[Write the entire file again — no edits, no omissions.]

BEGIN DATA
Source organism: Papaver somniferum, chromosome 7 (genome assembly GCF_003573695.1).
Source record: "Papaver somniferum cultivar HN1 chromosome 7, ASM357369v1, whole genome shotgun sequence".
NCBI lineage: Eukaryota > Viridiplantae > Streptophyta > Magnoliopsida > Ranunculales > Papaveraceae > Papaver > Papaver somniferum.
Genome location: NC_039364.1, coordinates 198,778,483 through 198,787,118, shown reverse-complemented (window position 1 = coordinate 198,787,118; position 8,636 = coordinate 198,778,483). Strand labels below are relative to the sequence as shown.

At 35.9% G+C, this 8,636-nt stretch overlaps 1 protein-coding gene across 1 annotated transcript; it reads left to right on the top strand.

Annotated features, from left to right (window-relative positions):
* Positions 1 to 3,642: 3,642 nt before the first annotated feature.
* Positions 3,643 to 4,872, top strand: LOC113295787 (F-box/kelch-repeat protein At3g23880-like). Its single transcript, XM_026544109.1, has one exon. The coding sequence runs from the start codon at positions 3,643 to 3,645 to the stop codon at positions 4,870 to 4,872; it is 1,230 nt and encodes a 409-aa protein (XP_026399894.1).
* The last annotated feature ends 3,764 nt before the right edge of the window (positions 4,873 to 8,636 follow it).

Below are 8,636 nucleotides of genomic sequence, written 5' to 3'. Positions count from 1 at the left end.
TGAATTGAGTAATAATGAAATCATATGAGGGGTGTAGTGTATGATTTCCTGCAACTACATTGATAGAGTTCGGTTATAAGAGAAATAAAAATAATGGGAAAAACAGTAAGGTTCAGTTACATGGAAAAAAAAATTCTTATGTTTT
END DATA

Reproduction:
Source organism: Papaver somniferum, chromosome 7 (genome assembly GCF_003573695.1).
Source record: "Papaver somniferum cultivar HN1 chromosome 7, ASM357369v1, whole genome shotgun sequence".
NCBI lineage: Eukaryota > Viridiplantae > Streptophyta > Magnoliopsida > Ranunculales > Papaveraceae > Papaver > Papaver somniferum.
Genome location: NC_039364.1, coordinates 198,778,483 through 198,787,118, shown reverse-complemented (window position 1 = coordinate 198,787,118; position 8,636 = coordinate 198,778,483). Strand labels below are relative to the sequence as shown.

At 35.9% G+C, this 8,636-nt stretch overlaps 1 protein-coding gene across 1 annotated transcript; it reads left to right on the top strand.

Annotated features, from left to right (window-relative positions):
* Positions 1 to 3,642: 3,642 nt before the first annotated feature.
* Positions 3,643 to 4,872, top strand: LOC113295787 (F-box/kelch-repeat protein At3g23880-like). Its single transcript, XM_026544109.1, has one exon. The coding sequence runs from the start codon at positions 3,643 to 3,645 to the stop codon at positions 4,870 to 4,872; it is 1,230 nt and encodes a 409-aa protein (XP_026399894.1).
* The last annotated feature ends 3,764 nt before the right edge of the window (positions 4,873 to 8,636 follow it).

Below are 8,636 nucleotides of genomic sequence, written 5' to 3'. Positions count from 1 at the left end.
TGAATTGAGTAATAATGAAATCATATGAGGGGTGTAGTGTATGATTTCCTGCAACTACATTGATAGAGTTCGGTTATAAGAGAAATAAAAATAATGGGAAAAACAGTAAGGTTCAGTTACATGGAAAAAAAAATTCTTATGTTTT